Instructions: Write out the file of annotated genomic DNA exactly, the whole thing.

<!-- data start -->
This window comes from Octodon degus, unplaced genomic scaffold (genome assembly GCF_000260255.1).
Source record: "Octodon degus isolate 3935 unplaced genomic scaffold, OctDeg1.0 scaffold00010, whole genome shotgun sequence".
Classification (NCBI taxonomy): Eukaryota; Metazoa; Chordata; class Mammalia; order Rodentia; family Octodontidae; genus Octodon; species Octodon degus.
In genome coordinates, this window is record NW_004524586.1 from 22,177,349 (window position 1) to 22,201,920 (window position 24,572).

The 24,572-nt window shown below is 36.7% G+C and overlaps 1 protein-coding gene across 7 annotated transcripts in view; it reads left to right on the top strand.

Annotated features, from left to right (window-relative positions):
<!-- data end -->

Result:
This window comes from Octodon degus, unplaced genomic scaffold (genome assembly GCF_000260255.1).
Source record: "Octodon degus isolate 3935 unplaced genomic scaffold, OctDeg1.0 scaffold00010, whole genome shotgun sequence".
Classification (NCBI taxonomy): Eukaryota; Metazoa; Chordata; class Mammalia; order Rodentia; family Octodontidae; genus Octodon; species Octodon degus.
In genome coordinates, this window is record NW_004524586.1 from 22,177,349 (window position 1) to 22,201,920 (window position 24,572).

The 24,572-nt window shown below is 36.7% G+C and overlaps 1 protein-coding gene across 7 annotated transcripts in view; it reads left to right on the top strand.

Annotated features, from left to right (window-relative positions):